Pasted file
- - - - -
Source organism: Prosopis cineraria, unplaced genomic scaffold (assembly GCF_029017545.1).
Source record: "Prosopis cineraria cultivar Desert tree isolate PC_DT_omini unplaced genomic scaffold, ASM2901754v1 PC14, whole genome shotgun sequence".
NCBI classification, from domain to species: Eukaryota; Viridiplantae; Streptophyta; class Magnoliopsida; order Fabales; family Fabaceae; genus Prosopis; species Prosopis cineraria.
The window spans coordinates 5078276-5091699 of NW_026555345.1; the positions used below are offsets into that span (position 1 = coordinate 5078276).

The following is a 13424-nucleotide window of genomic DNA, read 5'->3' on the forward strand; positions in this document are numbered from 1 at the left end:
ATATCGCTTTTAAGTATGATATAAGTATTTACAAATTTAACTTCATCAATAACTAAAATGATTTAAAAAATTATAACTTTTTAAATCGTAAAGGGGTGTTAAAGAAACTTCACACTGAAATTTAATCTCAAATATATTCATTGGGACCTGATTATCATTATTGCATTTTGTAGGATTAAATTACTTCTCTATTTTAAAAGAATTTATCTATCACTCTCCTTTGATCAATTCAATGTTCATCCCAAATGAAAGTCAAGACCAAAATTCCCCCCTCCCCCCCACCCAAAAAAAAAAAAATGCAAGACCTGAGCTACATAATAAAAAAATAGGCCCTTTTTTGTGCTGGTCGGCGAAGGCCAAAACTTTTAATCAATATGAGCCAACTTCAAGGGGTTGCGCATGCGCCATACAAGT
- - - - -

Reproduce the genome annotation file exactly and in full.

Source organism: Prosopis cineraria, unplaced genomic scaffold (assembly GCF_029017545.1).
Source record: "Prosopis cineraria cultivar Desert tree isolate PC_DT_omini unplaced genomic scaffold, ASM2901754v1 PC14, whole genome shotgun sequence".
NCBI classification, from domain to species: Eukaryota; Viridiplantae; Streptophyta; class Magnoliopsida; order Fabales; family Fabaceae; genus Prosopis; species Prosopis cineraria.
The window spans coordinates 5078276-5091699 of NW_026555345.1; the positions used below are offsets into that span (position 1 = coordinate 5078276).

The following is a 13424-nucleotide window of genomic DNA, read 5'->3' on the forward strand; positions in this document are numbered from 1 at the left end:
ATATCGCTTTTAAGTATGATATAAGTATTTACAAATTTAACTTCATCAATAACTAAAATGATTTAAAAAATTATAACTTTTTAAATCGTAAAGGGGTGTTAAAGAAACTTCACACTGAAATTTAATCTCAAATATATTCATTGGGACCTGATTATCATTATTGCATTTTGTAGGATTAAATTACTTCTCTATTTTAAAAGAATTTATCTATCACTCTCCTTTGATCAATTCAATGTTCATCCCAAATGAAAGTCAAGACCAAAATTCCCCCCTCCCCCCCACCCAAAAAAAAAAAAATGCAAGACCTGAGCTACATAATAAAAAAATAGGCCCTTTTTTGTGCTGGTCGGCGAAGGCCAAAACTTTTAATCAATATGAGCCAACTTCAAGGGGTTGCGCATGCGCCATACAAGT